Claudine Nightingale, Early Music Specialist
March is going to be a busy month for one of the most unique and ground-breaking Early Music groups around at the moment. Red Priest are bringing their swashbuckling new programme of music, entitled Pirates of the Baroque, on tour at nine venues throughout the UK, finishing in London on 31st March (Cadogan Hall). March also sees the launch of their new album of the same title, which is the first release on their new record label, Red Priest Recordings.
Another Early Music treat coming up this month is an evening of Vivaldi and Locatelli at the Barbican featuring the melodious countertenor vocals of Andreas Scholl. Performing with the Basel Chamber Orchestra, this should be a performance worth catching. (7.30, 29 March, Barbican Hall).
In this important anniversary year, the London Handel Festival gets into full swing in March with a plethora of performances in various locations across the city. A key feature includes the widely renowned Handel Singing Competition – open to the public so well worth a look (first round 23-25 March, Craxton Studios, semi-final 26 March, St. George's Church, Hanover Square).
Last but not least, if you haven't yet managed to see Avenue Q – the musical that has taken both Broadway and the West End by storm, then you've only got the month of March to do so. After three years on the West End stage, the musical, raunchy and hilarious yet heart-warming, is giving its last performance on 31 March (Noel Coward Theatre) – so make sure you don't miss out!
It's again a concert at Kings Place that I'm looking forward to in March. This time is a performance by the Badke Quartet, an ensemble of four fine and young musicians (Heather Badke, Emma Parker, Eniko Magyar and Jonathan Byers). I first heard them last summer during a music lecture at Gresham College, London, and their interpretation of Mendelssohn's Quartet in A Minor was one of the most moving I've heard until now. On Sunday 8 March, they will perform within the London Chamber Music Series at Kings Place, and their programme includes pieces by Haydn, Mozart and Schumann.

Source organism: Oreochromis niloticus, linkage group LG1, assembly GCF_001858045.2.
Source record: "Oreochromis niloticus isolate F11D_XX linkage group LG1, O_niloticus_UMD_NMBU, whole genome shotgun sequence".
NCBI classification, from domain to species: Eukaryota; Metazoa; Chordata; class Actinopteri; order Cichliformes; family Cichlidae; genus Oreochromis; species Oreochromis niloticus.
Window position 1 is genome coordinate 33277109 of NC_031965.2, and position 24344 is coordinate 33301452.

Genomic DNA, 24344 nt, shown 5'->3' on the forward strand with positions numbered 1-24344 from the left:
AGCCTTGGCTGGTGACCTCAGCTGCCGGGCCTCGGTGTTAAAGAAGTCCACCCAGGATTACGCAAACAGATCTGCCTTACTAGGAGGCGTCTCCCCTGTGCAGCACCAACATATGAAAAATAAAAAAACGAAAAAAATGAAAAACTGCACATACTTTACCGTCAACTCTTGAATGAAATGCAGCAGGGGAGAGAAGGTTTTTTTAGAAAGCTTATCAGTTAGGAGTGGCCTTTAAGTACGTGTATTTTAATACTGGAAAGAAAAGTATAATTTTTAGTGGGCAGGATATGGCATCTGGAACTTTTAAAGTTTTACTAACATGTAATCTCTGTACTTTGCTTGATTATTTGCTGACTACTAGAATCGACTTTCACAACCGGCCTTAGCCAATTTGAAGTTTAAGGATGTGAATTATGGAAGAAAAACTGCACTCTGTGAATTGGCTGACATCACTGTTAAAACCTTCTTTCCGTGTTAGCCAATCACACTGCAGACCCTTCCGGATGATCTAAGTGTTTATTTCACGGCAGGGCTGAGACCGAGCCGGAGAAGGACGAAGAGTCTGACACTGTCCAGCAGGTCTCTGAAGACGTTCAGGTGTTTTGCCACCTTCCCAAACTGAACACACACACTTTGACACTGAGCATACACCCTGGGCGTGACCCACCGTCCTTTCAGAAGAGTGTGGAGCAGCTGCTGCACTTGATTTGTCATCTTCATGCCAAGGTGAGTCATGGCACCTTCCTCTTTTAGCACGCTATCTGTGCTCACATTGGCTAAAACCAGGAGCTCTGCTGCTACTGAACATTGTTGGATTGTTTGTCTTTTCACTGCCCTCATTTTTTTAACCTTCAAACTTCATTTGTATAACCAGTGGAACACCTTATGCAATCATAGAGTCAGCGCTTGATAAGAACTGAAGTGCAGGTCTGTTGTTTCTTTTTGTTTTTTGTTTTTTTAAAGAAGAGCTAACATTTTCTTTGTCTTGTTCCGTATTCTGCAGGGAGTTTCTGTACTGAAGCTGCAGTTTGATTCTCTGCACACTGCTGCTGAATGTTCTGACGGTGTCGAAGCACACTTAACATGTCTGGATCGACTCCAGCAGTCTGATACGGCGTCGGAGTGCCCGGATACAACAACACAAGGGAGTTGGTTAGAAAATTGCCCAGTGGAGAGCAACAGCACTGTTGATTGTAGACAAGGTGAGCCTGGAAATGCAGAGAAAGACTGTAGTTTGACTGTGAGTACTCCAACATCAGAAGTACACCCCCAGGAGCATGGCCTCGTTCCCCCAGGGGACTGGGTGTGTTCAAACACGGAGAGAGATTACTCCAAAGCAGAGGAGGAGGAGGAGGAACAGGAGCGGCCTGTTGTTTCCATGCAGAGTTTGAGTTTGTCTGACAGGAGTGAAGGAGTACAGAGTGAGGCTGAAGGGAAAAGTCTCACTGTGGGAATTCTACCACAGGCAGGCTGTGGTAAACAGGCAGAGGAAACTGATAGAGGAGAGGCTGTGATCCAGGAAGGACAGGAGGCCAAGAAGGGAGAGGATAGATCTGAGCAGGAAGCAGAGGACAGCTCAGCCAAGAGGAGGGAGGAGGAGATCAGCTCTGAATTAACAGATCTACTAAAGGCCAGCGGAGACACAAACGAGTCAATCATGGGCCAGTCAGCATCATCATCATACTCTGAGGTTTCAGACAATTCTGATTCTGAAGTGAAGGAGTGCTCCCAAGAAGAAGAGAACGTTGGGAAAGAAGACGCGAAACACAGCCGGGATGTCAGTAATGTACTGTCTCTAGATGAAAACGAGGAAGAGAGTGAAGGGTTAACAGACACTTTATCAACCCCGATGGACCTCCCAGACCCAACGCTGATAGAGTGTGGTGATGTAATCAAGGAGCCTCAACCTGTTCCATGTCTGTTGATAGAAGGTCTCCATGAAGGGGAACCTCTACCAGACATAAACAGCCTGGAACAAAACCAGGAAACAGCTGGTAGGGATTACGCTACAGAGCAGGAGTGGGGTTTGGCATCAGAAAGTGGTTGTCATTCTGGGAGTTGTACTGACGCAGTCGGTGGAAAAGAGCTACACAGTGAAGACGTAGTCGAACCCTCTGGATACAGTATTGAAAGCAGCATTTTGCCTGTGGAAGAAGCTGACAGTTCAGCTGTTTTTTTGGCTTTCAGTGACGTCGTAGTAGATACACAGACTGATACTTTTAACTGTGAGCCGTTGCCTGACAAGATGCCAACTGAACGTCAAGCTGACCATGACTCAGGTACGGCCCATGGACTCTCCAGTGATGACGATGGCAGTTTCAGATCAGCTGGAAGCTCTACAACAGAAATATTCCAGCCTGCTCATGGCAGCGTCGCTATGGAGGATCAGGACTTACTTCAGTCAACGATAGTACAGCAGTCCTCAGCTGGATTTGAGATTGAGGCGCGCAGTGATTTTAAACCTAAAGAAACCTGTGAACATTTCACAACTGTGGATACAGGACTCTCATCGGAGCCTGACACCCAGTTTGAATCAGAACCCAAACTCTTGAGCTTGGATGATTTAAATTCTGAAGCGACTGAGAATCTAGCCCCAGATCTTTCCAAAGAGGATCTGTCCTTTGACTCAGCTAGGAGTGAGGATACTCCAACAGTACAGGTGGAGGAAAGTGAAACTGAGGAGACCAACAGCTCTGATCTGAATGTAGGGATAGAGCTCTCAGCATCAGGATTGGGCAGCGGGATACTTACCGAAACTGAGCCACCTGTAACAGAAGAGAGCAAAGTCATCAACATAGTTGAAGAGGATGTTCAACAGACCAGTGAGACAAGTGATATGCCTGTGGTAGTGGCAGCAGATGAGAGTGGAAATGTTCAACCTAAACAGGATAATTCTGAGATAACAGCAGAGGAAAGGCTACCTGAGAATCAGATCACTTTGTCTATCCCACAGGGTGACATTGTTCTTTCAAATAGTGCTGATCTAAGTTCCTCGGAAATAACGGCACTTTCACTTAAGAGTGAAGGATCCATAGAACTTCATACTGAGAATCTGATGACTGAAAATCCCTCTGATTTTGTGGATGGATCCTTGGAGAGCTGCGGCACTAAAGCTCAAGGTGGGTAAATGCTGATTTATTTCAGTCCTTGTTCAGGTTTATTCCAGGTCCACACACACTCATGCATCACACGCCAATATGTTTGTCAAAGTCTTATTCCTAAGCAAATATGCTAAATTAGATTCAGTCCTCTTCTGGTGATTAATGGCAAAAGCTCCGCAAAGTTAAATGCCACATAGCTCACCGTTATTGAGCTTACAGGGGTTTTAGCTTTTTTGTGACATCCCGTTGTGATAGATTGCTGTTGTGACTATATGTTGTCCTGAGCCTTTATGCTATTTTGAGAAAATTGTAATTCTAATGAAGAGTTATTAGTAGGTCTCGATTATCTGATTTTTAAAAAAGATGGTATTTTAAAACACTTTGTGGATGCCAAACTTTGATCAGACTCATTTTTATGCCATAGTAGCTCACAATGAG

Motivated by a renewed personal interest for Wagner, another highlight for me this month is the concert performance of Parsifal (Act III) at the Barbican Hall on Thursday 12 March, under the baton of Valery Gergiev. Together with Wagner's masterpiece it will possible to listen to Tout un monde lointaine, an important work that cellist Mstislav Rostropovich commissioned Henri Dutilleux and that this latter composed in 1970. The outstanding line-up for this concert features Tim Hugh as cello soloist, Sergey Semishkur as Parsifal, René Pape as Gurnemanz and Evgeny Nikitin as Amfortas. The London Symphony Orchestra and men's Chorus will perform together with the soloists in what promises to be a memorable concert.
Have your say: discuss this article in our Forum.